Mahmoud Darwish (15 March 1941, al Birwa, Palestine – 9 August 2008, Houston, Exile)

Text from a poem from the book Fewer Roses (1986) by Palestinian poet Mahmoud Darwish. (Light installation by Jenny Holzer. Photo by Phil Gyford.)

He Embraced His Murderer

He embraces his murderer.
May he win his heart: Do you feel angrier if I survive?
Brother...My brother! What did I do to make you destroy me?
Two birds fly overhead. Why don't you shoot upwards? What do you say?
You grew tired of my embrace and my smell. Aren't you just as tired of the fear within me?
Then throw your gun in the river! What do you say?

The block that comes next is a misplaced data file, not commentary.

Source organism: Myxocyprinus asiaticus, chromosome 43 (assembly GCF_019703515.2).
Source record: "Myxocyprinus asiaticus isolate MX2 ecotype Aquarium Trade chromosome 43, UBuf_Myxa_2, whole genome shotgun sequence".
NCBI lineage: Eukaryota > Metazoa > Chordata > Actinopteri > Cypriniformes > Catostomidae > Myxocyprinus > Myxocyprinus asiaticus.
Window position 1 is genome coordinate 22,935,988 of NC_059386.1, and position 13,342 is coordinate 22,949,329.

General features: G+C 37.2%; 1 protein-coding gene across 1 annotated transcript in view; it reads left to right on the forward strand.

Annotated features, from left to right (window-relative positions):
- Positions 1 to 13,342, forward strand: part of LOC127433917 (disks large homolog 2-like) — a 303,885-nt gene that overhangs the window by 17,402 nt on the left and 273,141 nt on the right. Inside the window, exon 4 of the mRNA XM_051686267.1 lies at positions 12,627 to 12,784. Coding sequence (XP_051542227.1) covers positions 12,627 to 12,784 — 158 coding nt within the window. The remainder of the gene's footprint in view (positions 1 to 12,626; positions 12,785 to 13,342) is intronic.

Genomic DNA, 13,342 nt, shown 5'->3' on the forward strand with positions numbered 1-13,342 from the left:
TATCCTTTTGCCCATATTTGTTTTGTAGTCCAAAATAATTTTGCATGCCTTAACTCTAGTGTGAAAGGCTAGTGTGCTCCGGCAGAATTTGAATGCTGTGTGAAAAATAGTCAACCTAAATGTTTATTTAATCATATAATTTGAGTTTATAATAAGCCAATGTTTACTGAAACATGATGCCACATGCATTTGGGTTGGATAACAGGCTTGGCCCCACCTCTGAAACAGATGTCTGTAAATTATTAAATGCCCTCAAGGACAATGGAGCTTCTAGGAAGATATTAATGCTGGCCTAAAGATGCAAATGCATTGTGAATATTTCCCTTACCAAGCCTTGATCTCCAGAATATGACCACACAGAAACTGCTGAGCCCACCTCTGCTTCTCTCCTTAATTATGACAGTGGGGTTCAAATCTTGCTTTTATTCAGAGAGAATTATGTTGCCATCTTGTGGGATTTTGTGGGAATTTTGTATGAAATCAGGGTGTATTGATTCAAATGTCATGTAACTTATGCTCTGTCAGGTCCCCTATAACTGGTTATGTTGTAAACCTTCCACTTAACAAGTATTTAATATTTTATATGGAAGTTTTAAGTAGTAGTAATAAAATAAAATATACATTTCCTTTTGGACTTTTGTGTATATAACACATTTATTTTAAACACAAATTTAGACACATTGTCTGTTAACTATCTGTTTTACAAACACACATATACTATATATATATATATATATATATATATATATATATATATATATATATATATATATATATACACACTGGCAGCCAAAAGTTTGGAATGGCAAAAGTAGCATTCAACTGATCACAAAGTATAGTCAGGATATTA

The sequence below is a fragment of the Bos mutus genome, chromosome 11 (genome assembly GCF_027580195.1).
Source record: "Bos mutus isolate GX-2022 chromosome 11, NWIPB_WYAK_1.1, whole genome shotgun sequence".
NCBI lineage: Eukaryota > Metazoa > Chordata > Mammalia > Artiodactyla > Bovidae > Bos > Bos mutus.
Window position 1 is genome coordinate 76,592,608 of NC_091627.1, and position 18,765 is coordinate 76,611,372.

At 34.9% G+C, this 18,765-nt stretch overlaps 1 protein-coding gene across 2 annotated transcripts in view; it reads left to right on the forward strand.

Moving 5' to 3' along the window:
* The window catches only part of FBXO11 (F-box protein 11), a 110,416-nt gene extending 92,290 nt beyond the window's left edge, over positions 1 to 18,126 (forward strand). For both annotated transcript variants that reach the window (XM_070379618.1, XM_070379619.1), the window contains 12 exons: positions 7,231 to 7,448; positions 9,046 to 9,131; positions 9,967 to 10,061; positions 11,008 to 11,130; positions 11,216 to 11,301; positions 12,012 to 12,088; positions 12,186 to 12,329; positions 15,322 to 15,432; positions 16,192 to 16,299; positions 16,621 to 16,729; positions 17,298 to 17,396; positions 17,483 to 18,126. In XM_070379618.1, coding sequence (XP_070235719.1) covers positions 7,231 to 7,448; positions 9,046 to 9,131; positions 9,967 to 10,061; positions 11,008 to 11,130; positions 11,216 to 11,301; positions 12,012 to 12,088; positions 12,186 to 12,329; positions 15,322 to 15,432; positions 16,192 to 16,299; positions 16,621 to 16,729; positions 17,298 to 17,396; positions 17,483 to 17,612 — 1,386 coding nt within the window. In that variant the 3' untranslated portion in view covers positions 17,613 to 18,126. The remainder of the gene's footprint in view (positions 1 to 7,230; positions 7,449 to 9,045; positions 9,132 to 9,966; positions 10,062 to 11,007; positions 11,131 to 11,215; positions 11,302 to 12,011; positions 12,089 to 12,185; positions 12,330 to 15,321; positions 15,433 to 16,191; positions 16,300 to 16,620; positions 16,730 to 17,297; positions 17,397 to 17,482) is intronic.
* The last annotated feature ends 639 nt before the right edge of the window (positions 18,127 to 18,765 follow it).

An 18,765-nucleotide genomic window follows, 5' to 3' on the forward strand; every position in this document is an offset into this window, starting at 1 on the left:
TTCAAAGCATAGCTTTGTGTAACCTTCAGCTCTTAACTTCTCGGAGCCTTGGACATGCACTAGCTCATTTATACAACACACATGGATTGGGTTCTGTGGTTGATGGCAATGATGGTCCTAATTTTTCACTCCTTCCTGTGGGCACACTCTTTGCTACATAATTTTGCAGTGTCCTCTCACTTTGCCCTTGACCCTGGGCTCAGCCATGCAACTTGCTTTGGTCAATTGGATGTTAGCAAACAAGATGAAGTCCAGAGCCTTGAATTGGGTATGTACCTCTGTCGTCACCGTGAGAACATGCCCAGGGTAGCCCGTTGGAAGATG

The enemy on the riverbank aim his machine gun at an embrace? Shoot the enemy!
Thus we avoid the enemy's bullets and keep from falling into sin.
What do you say? You'll kill me so the enemy can go to our home
and descend again into the law of the jungle?
What did you do with my mother's coffee, with your mother's coffee?
What crime did I commit to make your destroy me?
I will never cease embracing you.
And I will never release you.

*** Updates *** See this Eulogy to Darwish by one of his translators into English, Fady Joudah. The New York Times obituary (Thanks, Echo!). And also a very thoughtful discussion of translations of Darwish and his place in the Arabic and world literary stage by Hosam Aboul-Ela on the Words without Borders site. También, información en español en La Jornada.